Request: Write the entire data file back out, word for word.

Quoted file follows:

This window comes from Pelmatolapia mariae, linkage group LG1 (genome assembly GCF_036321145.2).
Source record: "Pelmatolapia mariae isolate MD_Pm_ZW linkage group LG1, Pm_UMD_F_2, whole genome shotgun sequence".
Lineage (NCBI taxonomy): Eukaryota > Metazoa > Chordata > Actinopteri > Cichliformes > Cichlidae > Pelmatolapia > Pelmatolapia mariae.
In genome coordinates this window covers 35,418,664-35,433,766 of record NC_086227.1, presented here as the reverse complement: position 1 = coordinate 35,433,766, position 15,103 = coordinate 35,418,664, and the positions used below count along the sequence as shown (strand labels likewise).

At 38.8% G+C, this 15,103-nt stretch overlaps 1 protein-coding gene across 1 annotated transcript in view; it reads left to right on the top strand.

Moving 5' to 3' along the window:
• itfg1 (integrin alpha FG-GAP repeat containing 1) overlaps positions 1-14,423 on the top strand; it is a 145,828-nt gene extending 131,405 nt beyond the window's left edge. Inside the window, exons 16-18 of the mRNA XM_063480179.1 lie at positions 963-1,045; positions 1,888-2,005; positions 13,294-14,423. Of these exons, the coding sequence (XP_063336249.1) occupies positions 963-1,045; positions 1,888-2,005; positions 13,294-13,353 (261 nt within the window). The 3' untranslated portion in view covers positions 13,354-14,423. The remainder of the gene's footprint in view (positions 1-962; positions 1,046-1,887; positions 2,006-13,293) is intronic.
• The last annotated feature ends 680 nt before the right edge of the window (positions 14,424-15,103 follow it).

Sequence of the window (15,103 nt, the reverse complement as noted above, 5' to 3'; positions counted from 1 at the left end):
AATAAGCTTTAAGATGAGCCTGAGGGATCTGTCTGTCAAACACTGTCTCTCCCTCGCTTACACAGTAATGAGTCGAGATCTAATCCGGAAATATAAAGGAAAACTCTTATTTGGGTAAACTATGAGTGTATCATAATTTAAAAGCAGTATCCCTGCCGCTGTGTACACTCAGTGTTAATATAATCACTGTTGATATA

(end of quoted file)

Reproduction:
This window comes from Pelmatolapia mariae, linkage group LG1 (genome assembly GCF_036321145.2).
Source record: "Pelmatolapia mariae isolate MD_Pm_ZW linkage group LG1, Pm_UMD_F_2, whole genome shotgun sequence".
Lineage (NCBI taxonomy): Eukaryota > Metazoa > Chordata > Actinopteri > Cichliformes > Cichlidae > Pelmatolapia > Pelmatolapia mariae.
In genome coordinates this window covers 35,418,664-35,433,766 of record NC_086227.1, presented here as the reverse complement: position 1 = coordinate 35,433,766, position 15,103 = coordinate 35,418,664, and the positions used below count along the sequence as shown (strand labels likewise).

At 38.8% G+C, this 15,103-nt stretch overlaps 1 protein-coding gene across 1 annotated transcript in view; it reads left to right on the top strand.

Moving 5' to 3' along the window:
• itfg1 (integrin alpha FG-GAP repeat containing 1) overlaps positions 1-14,423 on the top strand; it is a 145,828-nt gene extending 131,405 nt beyond the window's left edge. Inside the window, exons 16-18 of the mRNA XM_063480179.1 lie at positions 963-1,045; positions 1,888-2,005; positions 13,294-14,423. Of these exons, the coding sequence (XP_063336249.1) occupies positions 963-1,045; positions 1,888-2,005; positions 13,294-13,353 (261 nt within the window). The 3' untranslated portion in view covers positions 13,354-14,423. The remainder of the gene's footprint in view (positions 1-962; positions 1,046-1,887; positions 2,006-13,293) is intronic.
• The last annotated feature ends 680 nt before the right edge of the window (positions 14,424-15,103 follow it).

Sequence of the window (15,103 nt, the reverse complement as noted above, 5' to 3'; positions counted from 1 at the left end):
AATAAGCTTTAAGATGAGCCTGAGGGATCTGTCTGTCAAACACTGTCTCTCCCTCGCTTACACAGTAATGAGTCGAGATCTAATCCGGAAATATAAAGGAAAACTCTTATTTGGGTAAACTATGAGTGTATCATAATTTAAAAGCAGTATCCCTGCCGCTGTGTACACTCAGTGTTAATATAATCACTGTTGATATA